Disease Detectives: How to Track an Epidemic

illustration of a magnifying glass hovering over bacteria

Tracking epidemics—is it really like the movies portray? From legionella outbreaks to predicting this year's flu spread, hear from the real-life disease detectives who track down, predict, and help prevent the spread of disease. Listen as they tell the story of one of the first known disease detectives and guide us through ways in which human expansion and technology have impacted the spread of diseases and disease tracking efforts.

Special thanks to Kristen Nordlund and Thomas Young from Centers for Disease Control and Prevention.

Listen to "Disease Detectives: How to Track an Epidemic" on Spreaker.

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In This Episode

Marisa EisenbergMarisa Eisenberg

Associate Professor of Epidemiology at the University of Michigan School of Public Health
Marisa Eisenberg's research is in mathematical biology, and is centered around using and developing parameter estimation and identifiability techniques to connect math models and disease data. Her recent research has been primarily in modeling infectious diseases, particularly examining cholera and waterborne disease. Learn more.


Joseph EisenbergJoseph Eisenberg

Professor of Epidemiology at the University of Michigan School of Public Health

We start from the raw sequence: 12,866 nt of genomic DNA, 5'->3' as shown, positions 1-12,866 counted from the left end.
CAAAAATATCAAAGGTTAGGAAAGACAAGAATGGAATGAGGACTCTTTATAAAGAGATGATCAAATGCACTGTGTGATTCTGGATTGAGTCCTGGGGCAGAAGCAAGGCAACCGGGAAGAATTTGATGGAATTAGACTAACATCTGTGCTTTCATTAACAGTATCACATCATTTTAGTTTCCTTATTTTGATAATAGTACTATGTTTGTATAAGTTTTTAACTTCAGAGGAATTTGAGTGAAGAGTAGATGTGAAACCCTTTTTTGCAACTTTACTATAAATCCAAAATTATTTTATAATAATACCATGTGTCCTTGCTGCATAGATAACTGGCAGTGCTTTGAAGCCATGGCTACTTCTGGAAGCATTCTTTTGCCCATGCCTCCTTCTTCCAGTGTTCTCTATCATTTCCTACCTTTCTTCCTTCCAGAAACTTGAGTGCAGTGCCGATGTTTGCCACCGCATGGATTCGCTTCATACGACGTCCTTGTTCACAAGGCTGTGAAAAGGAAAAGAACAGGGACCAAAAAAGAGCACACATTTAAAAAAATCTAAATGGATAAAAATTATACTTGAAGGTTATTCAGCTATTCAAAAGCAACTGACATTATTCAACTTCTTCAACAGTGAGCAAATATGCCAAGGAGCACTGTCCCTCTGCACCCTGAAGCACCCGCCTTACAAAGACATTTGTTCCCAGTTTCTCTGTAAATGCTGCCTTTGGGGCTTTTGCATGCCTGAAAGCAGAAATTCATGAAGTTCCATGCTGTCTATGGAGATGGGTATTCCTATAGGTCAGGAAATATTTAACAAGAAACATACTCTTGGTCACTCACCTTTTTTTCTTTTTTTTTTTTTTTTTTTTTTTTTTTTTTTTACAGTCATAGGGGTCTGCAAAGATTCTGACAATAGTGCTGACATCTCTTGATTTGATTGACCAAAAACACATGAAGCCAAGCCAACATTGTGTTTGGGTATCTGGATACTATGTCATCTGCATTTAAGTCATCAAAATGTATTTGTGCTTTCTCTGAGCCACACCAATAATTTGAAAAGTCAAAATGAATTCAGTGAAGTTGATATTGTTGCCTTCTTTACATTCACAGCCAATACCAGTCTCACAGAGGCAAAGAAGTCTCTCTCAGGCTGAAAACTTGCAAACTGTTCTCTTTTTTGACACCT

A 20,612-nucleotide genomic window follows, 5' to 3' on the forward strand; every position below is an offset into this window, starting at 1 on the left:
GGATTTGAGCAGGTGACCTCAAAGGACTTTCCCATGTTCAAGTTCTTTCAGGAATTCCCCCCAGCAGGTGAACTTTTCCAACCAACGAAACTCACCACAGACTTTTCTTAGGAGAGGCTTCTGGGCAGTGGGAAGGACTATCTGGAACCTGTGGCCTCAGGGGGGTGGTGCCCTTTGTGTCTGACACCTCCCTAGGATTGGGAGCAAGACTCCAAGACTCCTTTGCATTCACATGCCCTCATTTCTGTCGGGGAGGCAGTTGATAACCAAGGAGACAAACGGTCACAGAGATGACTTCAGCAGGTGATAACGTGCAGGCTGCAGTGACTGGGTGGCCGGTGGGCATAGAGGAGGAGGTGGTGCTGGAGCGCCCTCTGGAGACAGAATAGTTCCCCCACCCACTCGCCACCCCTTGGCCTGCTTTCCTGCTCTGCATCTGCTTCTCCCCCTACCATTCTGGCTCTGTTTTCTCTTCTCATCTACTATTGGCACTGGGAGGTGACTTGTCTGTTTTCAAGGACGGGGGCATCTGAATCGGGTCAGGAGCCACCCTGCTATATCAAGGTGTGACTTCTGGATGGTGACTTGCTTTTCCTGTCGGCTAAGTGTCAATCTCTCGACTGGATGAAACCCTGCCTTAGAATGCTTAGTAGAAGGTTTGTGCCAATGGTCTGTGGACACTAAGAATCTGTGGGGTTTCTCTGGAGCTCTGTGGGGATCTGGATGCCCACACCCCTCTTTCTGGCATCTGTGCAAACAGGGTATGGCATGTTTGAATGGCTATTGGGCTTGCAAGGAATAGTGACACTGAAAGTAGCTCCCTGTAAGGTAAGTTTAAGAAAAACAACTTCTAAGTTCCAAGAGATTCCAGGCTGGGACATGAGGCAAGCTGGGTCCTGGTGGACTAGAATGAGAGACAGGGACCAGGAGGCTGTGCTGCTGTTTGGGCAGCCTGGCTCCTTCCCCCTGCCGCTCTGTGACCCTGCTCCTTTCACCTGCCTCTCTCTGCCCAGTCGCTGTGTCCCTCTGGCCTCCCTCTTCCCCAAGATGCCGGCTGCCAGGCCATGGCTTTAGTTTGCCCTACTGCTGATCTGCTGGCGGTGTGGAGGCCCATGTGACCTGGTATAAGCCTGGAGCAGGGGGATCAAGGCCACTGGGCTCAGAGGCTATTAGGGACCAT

Joe Eisenberg studies infectious disease epidemiology with a focus on waterborne and vectorborne diseases. His broad research interests, global and domestic, integrate theoretical work in developing disease transmission models and empirical work in designing and conducting epidemiology studies. He is especially interested in the environmental determinants of infectious diseases. Learn more.


Olivia McGovernOlivia McGovern

Epidemic Intelligence Service Officer, Centers for Disease Control and Prevention and Lieutenant in the United States Public Health Service
Olivia McGovern’s work focuses on research, response, and capacity building to combat bacterial respiratory diseases. She recently travelled to Mozambique where she supported their Ministry of Health to conduct a workshop on improving meningitis surveillance in the country. Currently, she is collaborating with her colleagues in the lab to understand best practices for detecting C. psittaci infection, a condition known as psittacosis. This work will improve patient diagnosis, clinical management, and psittacosis outbreak detection and response. Learn more.


Jon ZelnerJon Zelner

Assistant Professor of Epidemiology at the University of Michigan School of Public Health
Jon Zelner is a social epidemiologist focused on understanding and targeting the joint social and biological drivers of infectious disease risk. His work blends theory and methods from sociology and epidemiology, with an emphasis on the development and use of novel computational and statistical methods for integrating social and biological data. Learn more.

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